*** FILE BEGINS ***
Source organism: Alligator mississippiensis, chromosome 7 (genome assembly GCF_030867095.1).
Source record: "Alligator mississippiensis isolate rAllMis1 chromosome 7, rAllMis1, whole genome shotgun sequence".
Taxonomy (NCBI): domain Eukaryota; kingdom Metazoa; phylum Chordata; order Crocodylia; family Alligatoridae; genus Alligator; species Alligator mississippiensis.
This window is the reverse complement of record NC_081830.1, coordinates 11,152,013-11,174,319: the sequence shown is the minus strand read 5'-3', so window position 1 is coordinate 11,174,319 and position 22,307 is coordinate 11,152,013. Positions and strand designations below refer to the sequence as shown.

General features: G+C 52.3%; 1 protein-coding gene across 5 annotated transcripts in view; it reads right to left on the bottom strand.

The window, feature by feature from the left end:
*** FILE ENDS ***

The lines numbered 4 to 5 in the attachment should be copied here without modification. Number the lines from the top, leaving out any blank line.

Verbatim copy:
This window is the reverse complement of record NC_081830.1, coordinates 11,152,013-11,174,319: the sequence shown is the minus strand read 5'-3', so window position 1 is coordinate 11,174,319 and position 22,307 is coordinate 11,152,013. Positions and strand designations below refer to the sequence as shown.

General features: G+C 52.3%; 1 protein-coding gene across 5 annotated transcripts in view; it reads right to left on the bottom strand.